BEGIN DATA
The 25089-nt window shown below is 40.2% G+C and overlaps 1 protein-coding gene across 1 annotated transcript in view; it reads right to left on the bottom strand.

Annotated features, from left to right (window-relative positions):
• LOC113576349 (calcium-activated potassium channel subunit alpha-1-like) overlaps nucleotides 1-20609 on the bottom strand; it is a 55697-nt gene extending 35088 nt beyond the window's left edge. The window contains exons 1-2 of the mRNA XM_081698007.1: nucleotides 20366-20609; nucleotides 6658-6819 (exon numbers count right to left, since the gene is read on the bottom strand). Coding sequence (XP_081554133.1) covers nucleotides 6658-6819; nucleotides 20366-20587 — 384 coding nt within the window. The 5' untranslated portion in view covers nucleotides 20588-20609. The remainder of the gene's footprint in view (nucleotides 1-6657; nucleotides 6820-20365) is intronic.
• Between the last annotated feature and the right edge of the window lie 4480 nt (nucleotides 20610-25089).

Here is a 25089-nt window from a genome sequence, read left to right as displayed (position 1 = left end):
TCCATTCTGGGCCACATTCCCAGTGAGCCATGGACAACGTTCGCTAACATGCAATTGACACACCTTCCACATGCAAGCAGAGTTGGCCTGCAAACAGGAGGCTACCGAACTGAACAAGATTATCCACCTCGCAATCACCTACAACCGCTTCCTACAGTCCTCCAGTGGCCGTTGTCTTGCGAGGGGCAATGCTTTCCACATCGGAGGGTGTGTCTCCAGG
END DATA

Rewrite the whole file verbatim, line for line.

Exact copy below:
The 25089-nt window shown below is 40.2% G+C and overlaps 1 protein-coding gene across 1 annotated transcript in view; it reads right to left on the bottom strand.

Annotated features, from left to right (window-relative positions):
• LOC113576349 (calcium-activated potassium channel subunit alpha-1-like) overlaps nucleotides 1-20609 on the bottom strand; it is a 55697-nt gene extending 35088 nt beyond the window's left edge. The window contains exons 1-2 of the mRNA XM_081698007.1: nucleotides 20366-20609; nucleotides 6658-6819 (exon numbers count right to left, since the gene is read on the bottom strand). Coding sequence (XP_081554133.1) covers nucleotides 6658-6819; nucleotides 20366-20587 — 384 coding nt within the window. The 5' untranslated portion in view covers nucleotides 20588-20609. The remainder of the gene's footprint in view (nucleotides 1-6657; nucleotides 6820-20365) is intronic.
• Between the last annotated feature and the right edge of the window lie 4480 nt (nucleotides 20610-25089).

Here is a 25089-nt window from a genome sequence, read left to right as displayed (position 1 = left end):
TCCATTCTGGGCCACATTCCCAGTGAGCCATGGACAACGTTCGCTAACATGCAATTGACACACCTTCCACATGCAAGCAGAGTTGGCCTGCAAACAGGAGGCTACCGAACTGAACAAGATTATCCACCTCGCAATCACCTACAACCGCTTCCTACAGTCCTCCAGTGGCCGTTGTCTTGCGAGGGGCAATGCTTTCCACATCGGAGGGTGTGTCTCCAGG